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Creating Possibilities for Survival:
Leah Lakshmi Piepzna-Samarasinha's Tonguebreaker

Leah Lakshmi Piepzna-Samarasinha's Tonguebreaker
Leah Lakshmi Piepzna-Samarasinha, Tonguebreaker
Gibson: Arsenal Pulp Press, 2018.

Leah Lakshmi Piepzna-Samarasinha’s Tonguebreaker is a survival handbook for working class disabled femmes of colour. In the opening inscription to the collection of performance texts and poems, Piepzna-Samarasinha lays out a blueprint for a crip future for “all femmes in struggle.” She creates alternate futures through her words, even as she refers to the reality of living precariously as a disabled femme of colour.

Suicide ideation is a reality that threads through the work. Her closing inscription to “All the femmes come back” refers to femmes who have lost their lives to suicide, as well as her own battle with suicide ideation. For Piepzna-Samarasinha, there is no one way to survive. Survival means living with loss, and not “need[ing] any more ancestors.” Survival is living despite pain (“Bed days”), and recreating alternate crip futures (“Femme houses” and “Small spaces”). Survival is “rewriting [her] story… as a storyteller” (“The stories you tell to save your life”).

In sections five and six, she writes love letters to her queer ancestors. Section five contains the performance texts that she wrote and performed for Mangos with Chili from 2006 to 2015. As Piepzna-Samarasinha explains in the introduction to this section, the group was a “queer and trans people of colour performance collective and tour that [she] cofounded and codirected.” She calls out to goddesses from South Asian and West African communities in “daughter of kali and oshun,” to Gloria Anzaldua in “a requiem for Gloria,” and to Marlon Briggs in “crossing the river jordan.” Each performance text becomes political in its ability to evoke the personal realities of a disabled femme of colour and aligns with Piepzna-Samarasinha’s belief that all performance is political.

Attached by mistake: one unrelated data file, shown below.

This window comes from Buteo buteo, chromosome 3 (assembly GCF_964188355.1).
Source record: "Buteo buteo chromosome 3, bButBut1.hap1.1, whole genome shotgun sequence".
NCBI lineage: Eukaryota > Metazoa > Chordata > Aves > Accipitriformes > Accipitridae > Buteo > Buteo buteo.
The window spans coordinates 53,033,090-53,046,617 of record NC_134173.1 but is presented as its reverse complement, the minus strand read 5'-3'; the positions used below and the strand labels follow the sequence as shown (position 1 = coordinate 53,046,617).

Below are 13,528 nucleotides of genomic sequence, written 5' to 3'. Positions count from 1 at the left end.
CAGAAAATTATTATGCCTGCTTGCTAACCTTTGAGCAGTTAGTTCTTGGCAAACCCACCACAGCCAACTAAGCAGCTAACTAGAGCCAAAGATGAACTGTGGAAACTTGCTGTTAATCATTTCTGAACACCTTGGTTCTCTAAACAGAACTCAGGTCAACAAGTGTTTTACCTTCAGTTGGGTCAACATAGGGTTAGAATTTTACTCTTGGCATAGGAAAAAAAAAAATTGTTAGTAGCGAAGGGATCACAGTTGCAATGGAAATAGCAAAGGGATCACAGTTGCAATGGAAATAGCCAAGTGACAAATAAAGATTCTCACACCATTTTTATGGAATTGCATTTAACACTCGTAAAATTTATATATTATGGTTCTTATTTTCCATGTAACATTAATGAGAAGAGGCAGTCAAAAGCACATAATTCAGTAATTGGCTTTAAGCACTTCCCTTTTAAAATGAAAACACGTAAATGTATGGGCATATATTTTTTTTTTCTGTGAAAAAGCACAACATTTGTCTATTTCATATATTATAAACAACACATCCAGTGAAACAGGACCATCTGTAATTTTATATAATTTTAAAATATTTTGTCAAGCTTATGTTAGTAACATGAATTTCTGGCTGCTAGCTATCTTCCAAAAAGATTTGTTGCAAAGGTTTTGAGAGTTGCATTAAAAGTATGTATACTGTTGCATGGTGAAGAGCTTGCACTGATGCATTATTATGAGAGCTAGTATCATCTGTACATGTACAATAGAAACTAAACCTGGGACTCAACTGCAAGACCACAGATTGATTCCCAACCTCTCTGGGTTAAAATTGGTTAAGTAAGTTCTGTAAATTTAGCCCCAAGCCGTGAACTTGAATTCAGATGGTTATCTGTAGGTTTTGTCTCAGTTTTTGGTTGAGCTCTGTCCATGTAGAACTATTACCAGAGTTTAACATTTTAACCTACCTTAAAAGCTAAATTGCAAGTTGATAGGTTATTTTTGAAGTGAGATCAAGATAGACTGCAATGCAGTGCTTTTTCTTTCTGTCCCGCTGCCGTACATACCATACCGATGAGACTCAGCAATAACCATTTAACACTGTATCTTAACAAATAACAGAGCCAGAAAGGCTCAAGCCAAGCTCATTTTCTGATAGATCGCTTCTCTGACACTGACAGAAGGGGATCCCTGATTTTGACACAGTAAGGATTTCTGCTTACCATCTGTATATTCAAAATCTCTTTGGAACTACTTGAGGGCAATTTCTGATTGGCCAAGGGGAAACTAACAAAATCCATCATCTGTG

The theme of calling out to queer ancestors continues in section six, which starts with a poem to her mother (and sexual abuser), “Cripstory.” While Piepzna-Samarasinha doesn’t forgive her mother, there is a sense of reconciliation through her recognition that by ignoring her own physical pain, Piepzna-Samarasinha and her mother were “both making history.” Piepzna-Samarasinha redefines history as “two disabled femmes… surviving.”

Piepzna-Samarasinha’s collection is also a testimony to queer love, where making love is an act of healing and survival. In “Prayer Ghazal for Orlando,” survival lies in disconnection from reality through reconnection with her lover: “The day the shooting happened I turned off my phone and fucked my lover.” The speaker compares their “cunts” to the “dance floor” of the location of the shooting. The personal space of intimacy becomes a political space of survival where the lovers deal with trauma through a celebration of life. The speaker is “satiated and thigh sore,” and yet “dressed and wound / to find [her] body.” It is this finding of one’s self through the love of another that Piepzna-Samarasinha calls survival.

In the end, Piepzna-Samarasinha’s collection is a language she shares with other disabled femmes. In her role as a “Crip fairy godmother,” Piepzna-Samarasinha creates possibilities for a crip future and queer crip survival.

Sanchari Sur (she/they) was a 2018 Lambda Literary Fellow, and a 2019 recipient of a Banff Centre residency (with Electric Literature). Their work can be found in The Unpublished City (2017), PRISM international, Humber Literary Review, Room, and elsewhere. She is a doctoral candidate in English at Wilfrid Laurier University, and the curator/co-founder of Balderdash Reading Series (est. January 2017).

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